NFL had mercy on the passing game in 1934, as it stated that an incomplete pass was simply a loss of down at the previous spot. Up until 1934, an incomplete pass resulted in a loss of down and a five-yard penalty from the previous spot! Can you imagine Phillip Rivers and Tom Brady operating under 1934 passing rules?!

Up until 1938, the quarterback had no special protection. Starting in 1938, the referee had the right to penalize the defense 15-yards for roughing the passer if the passer had released the ball. In the ensuing years, the passer has been afforded more, and more and … more protections. Quarterbacks from Sammy Baugh to Pat Mahomes were/are grateful for that 1938 rule.

Big fouls = big yardage penalties

Today, a holding penalty puts the offense in a difficult position to keep the drive alive. Up through 1977, a holding penalty almost assuredly killed a drive. A holding penalty used to be 15-yards, from the spot of the foul. So, if the offense held five yards behind the line of scrimmage, the hold actually was a 20-yard penalty! Starting in 1978, all illegal blocking fouls (except personal fouls) were reduced from 15 to 10 yard penalties.

But, up until 1940, the offense might as well have given the ball to the defense immediately if they got flagged for clipping. Before 1940, a clipping penalty was a 25-yard penalty from the spot of the foul. From 1940 to today, the penalty is 15-yards.

Helmets optional?

You may have noticed the kicker in the above photo, kicking the ball without a helmet. Up until 1942, players could play without a helmet. Starting in 1943, players were required to wear “head protectors.” The NFL outlawed plastic helmets in 1948. Face masks were optional until 1955 (after 1955 a player could petition the commissioner to not wear a face mask). In 1956, the NFL made a rule that made grasping the face mask illegal except for the runner. Beginning in 1962, the face mask rule included the ball carrier and mandated a 15-yard penalty and ejection of flagrant.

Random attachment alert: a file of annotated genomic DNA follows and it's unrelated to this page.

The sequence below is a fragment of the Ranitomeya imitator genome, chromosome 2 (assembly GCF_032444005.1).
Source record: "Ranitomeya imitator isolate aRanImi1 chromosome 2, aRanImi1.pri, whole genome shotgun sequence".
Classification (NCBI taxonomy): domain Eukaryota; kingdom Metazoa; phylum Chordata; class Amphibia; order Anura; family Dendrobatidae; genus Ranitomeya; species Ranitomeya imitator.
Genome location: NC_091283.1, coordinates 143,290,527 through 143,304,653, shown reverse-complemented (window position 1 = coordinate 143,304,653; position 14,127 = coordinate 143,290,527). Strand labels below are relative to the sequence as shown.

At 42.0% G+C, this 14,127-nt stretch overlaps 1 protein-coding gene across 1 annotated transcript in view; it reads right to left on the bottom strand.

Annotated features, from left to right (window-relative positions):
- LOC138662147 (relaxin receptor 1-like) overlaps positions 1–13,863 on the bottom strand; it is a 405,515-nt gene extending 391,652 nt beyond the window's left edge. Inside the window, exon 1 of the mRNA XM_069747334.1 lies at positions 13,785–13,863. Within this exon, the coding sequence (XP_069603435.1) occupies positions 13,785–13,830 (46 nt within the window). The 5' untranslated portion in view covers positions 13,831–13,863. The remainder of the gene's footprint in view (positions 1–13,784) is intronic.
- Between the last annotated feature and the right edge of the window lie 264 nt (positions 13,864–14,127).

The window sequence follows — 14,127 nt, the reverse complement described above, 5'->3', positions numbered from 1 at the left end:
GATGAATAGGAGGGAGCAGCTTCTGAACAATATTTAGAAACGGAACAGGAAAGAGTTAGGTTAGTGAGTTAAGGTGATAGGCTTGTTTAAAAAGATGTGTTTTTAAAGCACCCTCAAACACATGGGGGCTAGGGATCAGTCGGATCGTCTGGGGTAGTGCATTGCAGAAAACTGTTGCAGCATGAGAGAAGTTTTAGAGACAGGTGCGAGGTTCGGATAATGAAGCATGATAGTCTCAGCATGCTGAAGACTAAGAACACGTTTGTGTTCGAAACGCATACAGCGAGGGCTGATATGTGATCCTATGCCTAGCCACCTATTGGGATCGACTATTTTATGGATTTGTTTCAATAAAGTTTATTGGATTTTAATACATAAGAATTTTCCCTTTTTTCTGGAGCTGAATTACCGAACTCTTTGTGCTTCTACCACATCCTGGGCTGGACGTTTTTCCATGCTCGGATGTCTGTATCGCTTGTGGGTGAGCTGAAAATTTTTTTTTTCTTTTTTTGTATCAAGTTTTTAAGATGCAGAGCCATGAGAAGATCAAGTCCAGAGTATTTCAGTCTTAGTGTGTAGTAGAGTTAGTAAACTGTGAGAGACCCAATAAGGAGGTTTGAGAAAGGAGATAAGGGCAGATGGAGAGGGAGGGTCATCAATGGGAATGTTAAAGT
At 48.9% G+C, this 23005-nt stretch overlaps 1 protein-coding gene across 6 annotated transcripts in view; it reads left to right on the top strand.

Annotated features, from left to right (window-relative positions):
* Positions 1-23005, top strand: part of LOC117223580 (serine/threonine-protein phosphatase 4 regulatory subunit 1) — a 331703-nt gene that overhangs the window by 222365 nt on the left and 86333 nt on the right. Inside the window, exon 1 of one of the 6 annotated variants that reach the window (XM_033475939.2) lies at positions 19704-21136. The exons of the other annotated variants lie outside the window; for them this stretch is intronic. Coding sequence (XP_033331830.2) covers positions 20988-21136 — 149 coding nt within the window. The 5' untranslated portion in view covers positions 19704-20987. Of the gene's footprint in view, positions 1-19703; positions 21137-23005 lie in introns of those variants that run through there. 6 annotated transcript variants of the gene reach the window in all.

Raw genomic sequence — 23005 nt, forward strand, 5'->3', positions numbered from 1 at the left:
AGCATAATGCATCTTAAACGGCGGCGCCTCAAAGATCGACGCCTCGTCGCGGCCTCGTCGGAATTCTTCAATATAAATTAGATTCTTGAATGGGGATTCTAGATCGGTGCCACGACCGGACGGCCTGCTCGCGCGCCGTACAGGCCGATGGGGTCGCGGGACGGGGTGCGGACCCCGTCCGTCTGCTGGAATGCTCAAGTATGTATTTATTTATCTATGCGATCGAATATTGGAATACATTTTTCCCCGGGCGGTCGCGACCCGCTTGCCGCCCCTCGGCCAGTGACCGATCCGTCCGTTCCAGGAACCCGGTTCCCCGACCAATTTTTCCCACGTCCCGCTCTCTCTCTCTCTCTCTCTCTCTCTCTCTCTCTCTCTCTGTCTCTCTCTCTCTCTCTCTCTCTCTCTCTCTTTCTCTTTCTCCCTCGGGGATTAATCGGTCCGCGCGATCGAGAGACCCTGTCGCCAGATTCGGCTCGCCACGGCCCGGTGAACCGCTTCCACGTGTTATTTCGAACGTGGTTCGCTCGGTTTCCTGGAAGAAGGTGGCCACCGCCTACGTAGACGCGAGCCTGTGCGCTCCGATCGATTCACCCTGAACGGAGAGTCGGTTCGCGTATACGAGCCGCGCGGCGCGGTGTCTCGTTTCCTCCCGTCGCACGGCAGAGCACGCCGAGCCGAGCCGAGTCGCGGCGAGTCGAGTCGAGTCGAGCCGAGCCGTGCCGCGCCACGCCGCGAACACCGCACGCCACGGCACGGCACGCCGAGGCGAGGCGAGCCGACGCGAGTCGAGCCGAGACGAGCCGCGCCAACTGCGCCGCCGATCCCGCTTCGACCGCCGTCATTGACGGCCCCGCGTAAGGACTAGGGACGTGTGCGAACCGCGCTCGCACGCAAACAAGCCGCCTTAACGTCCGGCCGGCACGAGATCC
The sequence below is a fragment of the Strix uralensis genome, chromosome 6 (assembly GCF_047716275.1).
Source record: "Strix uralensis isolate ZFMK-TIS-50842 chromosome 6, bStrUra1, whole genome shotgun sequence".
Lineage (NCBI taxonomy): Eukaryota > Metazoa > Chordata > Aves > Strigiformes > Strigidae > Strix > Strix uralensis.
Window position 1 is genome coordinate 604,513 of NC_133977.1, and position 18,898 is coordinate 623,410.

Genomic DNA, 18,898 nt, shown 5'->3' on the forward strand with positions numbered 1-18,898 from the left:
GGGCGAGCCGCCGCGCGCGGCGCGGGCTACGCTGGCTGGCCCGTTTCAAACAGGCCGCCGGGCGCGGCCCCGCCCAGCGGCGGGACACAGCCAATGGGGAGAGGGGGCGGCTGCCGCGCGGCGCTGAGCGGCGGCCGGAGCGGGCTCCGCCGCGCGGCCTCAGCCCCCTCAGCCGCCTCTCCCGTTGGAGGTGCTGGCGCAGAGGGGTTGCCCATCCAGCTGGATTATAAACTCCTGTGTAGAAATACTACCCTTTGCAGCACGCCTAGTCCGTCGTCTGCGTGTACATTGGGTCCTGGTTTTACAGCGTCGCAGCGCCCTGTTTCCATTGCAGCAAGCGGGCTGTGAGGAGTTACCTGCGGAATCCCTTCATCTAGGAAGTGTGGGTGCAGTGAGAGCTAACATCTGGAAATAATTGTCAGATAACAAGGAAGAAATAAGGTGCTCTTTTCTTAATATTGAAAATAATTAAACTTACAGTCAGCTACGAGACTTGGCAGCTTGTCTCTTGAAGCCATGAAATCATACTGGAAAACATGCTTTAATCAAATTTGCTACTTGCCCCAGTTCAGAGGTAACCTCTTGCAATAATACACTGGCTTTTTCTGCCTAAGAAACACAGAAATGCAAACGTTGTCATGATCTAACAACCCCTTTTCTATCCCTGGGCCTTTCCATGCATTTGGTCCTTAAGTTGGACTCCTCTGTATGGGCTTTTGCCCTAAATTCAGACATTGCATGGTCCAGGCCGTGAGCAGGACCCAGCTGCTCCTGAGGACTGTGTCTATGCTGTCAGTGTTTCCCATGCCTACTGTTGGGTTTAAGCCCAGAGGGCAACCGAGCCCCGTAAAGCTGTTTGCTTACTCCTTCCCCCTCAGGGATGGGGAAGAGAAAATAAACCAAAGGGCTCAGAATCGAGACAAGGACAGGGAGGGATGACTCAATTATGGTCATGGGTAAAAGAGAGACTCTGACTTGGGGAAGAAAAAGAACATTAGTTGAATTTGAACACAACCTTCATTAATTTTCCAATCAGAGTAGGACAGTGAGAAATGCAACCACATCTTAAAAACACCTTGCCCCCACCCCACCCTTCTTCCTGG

And, a recent rule everybody loved to hate

Finally, while we might not consider it an arcane rule today (since we still remember it clearly!), in 2049 we will view The Tuck Rule as an ancient, weird rule. The Tuck Rule came into the league in 1999, and allowed the passer to stop his throwing motion and bring the ball back into his body. If the passer lost the ball in the process of “tucking” it, it was an incomplete pass instead of a fumble. No one thought much of it, until the Patriots – Raiders divisional playoff game after the 2001 season. Referee Walt Coleman properly enforced the unpopular rule – and never officiated another Raiders game the rest of his career. The ruling gave the Patriots another chance to win the game in overtime, sent them to Super Bowl XXXVI, and launched the Brady – Belichick dynasty. The Tuck Rule was mentioned in every quarterback pass-fumble call and replay for the next 11-years when the NFL finally repealed the rule.

If you think there are some weird NFL rules today, just remember, weirder rules existed, some in the not-too-distant past!

Mark Schultz is a high school football official, freelance writer and journalist. He first became interested in officiating when he was six years old, was watching a NFL game with his father and asked the fateful question, "Dad, what are those guys in the striped shirts doing?"